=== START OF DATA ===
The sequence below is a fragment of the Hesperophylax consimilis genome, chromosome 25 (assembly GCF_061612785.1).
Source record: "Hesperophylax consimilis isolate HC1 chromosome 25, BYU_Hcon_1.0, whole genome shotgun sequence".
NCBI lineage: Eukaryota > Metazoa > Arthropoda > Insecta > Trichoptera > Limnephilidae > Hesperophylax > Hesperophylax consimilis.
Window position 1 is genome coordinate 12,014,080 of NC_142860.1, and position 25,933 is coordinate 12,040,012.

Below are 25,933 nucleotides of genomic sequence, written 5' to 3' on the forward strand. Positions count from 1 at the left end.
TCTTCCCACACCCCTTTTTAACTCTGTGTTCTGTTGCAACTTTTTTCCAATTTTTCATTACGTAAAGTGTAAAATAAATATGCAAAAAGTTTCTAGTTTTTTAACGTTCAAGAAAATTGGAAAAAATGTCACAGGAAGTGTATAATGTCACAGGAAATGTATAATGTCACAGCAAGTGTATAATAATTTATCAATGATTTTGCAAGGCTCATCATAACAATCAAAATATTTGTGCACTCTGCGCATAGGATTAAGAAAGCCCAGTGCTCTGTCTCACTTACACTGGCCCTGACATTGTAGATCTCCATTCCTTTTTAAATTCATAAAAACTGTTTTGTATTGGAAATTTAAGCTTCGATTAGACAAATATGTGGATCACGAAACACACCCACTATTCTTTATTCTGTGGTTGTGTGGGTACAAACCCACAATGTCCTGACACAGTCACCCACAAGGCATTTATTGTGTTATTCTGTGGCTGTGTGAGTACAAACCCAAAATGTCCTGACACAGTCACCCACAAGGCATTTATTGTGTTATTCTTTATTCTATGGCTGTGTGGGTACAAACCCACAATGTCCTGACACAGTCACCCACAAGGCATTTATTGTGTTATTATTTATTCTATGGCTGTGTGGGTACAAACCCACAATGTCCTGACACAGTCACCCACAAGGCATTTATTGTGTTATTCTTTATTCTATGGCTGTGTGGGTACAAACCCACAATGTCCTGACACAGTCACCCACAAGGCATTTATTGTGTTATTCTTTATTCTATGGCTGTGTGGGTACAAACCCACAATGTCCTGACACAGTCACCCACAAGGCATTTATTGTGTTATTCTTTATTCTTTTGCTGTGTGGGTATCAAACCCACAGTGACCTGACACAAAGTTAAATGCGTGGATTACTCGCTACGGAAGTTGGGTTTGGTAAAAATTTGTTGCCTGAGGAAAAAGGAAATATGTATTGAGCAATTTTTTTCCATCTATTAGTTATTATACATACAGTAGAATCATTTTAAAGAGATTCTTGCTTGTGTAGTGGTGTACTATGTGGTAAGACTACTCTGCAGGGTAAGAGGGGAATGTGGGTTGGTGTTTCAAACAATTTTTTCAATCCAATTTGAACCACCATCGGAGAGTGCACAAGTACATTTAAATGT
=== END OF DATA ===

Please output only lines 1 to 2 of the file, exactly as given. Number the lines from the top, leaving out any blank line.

The sequence below is a fragment of the Hesperophylax consimilis genome, chromosome 25 (assembly GCF_061612785.1).
Source record: "Hesperophylax consimilis isolate HC1 chromosome 25, BYU_Hcon_1.0, whole genome shotgun sequence".